Tracy Warner was editorial page editor at The Wenatchee World. He retired in 2017. This column was first published on Dec. 23, 2005.By Tracy Warner

Strange, these Christmas traditions. Some don’t necessarily make a lot of sense — a dead tree in the living room, for instance. But traditions have value beyond ritual. They give us continuity, a connection from generation to generation, which is precious and too important to break. And tradition sparks memory, so we may cherish it.

Tracy Warner

Tracy Warner

For instance, I have a tree in my living room, like most of you. But underneath, round and around, it is circled by an electric train. It is not some flimsy, modern, electric train. It is a real O-gauge Lionel steam switch engine pulling a reasonable selection of rolling stock, caboose included. The track is laid on top of a cotton-covered piece of plywood. The cotton batting is there to simulate snow, and the train runs past miniature snow-topped porcelain houses and stores, which are lit from inside by small bulbs and look cheery and warm. A road paved with ground coffee runs by the houses, edged by tufts of cotton that look like snow drifts, if you have a good imagination. Out front are parked four 1920s cast-metal toy cars that belonged to my father. Little porcelain people go about their business, play in the snow, wave at the passing train, or skate on a frozen pond made from a mirror.

This is strange, I know, but traditional. My grandfather made an electric train snow scene every year at Christmas, and Christmas was the only time we saw the trains. I was not an optional endeavor, but absolutely required. He called it “the garden.” On the Saturday after Thanksgiving each year, he would set all else aside and announce, “I have to put up the garden,” which meant put up the electric trains. We couldn’t wait.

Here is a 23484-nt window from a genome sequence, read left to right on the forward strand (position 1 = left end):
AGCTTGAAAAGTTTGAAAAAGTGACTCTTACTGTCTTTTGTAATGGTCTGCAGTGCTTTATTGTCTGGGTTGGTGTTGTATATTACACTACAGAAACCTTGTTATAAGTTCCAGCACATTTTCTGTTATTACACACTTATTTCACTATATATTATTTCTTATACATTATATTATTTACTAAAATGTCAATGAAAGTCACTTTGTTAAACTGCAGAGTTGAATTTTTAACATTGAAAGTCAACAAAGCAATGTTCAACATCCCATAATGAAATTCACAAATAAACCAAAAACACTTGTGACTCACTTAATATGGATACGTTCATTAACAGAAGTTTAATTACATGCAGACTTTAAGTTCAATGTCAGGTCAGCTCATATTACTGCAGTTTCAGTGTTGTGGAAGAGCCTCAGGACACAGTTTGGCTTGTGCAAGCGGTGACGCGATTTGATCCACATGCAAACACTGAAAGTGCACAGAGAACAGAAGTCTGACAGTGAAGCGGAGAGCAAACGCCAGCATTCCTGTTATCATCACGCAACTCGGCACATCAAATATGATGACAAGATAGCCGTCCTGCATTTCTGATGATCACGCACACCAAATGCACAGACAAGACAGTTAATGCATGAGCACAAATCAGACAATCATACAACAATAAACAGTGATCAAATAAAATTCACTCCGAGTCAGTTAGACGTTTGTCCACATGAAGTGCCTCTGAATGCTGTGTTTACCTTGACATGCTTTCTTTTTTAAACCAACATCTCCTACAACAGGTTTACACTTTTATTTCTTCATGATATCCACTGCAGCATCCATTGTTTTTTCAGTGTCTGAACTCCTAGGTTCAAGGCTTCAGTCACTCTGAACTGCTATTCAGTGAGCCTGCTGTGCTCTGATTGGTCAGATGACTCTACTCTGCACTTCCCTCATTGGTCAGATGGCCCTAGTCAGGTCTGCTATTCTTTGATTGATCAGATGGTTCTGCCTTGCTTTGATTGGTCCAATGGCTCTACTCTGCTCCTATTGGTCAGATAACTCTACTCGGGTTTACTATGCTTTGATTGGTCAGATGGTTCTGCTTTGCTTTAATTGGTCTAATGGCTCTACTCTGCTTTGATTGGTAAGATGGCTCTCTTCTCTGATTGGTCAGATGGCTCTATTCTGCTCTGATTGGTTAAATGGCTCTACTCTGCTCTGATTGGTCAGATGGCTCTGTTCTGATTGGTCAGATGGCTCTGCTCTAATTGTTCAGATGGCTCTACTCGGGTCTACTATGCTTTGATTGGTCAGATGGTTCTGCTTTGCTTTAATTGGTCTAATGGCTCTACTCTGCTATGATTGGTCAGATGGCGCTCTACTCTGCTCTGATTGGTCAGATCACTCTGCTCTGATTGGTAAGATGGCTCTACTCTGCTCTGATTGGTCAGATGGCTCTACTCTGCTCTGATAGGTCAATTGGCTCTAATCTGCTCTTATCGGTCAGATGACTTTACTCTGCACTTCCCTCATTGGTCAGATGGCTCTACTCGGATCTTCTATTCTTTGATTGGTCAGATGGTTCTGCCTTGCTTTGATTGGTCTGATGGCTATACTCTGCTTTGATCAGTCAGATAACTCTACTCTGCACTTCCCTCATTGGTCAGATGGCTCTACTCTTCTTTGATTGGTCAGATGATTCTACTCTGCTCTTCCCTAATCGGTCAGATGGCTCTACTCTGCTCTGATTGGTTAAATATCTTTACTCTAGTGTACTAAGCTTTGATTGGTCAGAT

The train sets were kept carefully packed in an ancient wooden crate that my grandfather told us came from his father’s grocery store in Baltimore. It said National Biscuit Company Premium Saltines on top, in faded type. He’d lift the hinged lid to show each engine and car carefully wrapped in newspaper. He made the most of the buildings for his miniature town from thin pieces of wood, or Lincoln logs glued together. He used pipe ashes to pave his roads. And some of his townspeople were small wooden dolls with clothing stitched by my grandfather’s mother when he was a small boy. And he put it all together the same way every year, and every year it looked to me like a Currier and Ives print come to life. There were two trains, one parked on a siding. We’d run them until we were bleary-eyed.

Tradition. My father had his own trains, and did his own layout in his living room. And today, I have a brother and two sisters, each living at different ends of the country and with families of their own. And in each living room runs an electric train through a cotton-covered town. In one are tiny wooden people with clothing made by my great-grandmother. In another are buildings carefully constructed by her son, for his son, and his children. And one train is still stored in a wooden biscuit crate that came from a grocery in Baltimore a century ago.

That is what traditions are for. They keep alive the connections, and nurture the memories. And tonight there’s a train leaving the station under my tree. I’ll watch it go round and know that some things are still right with the world.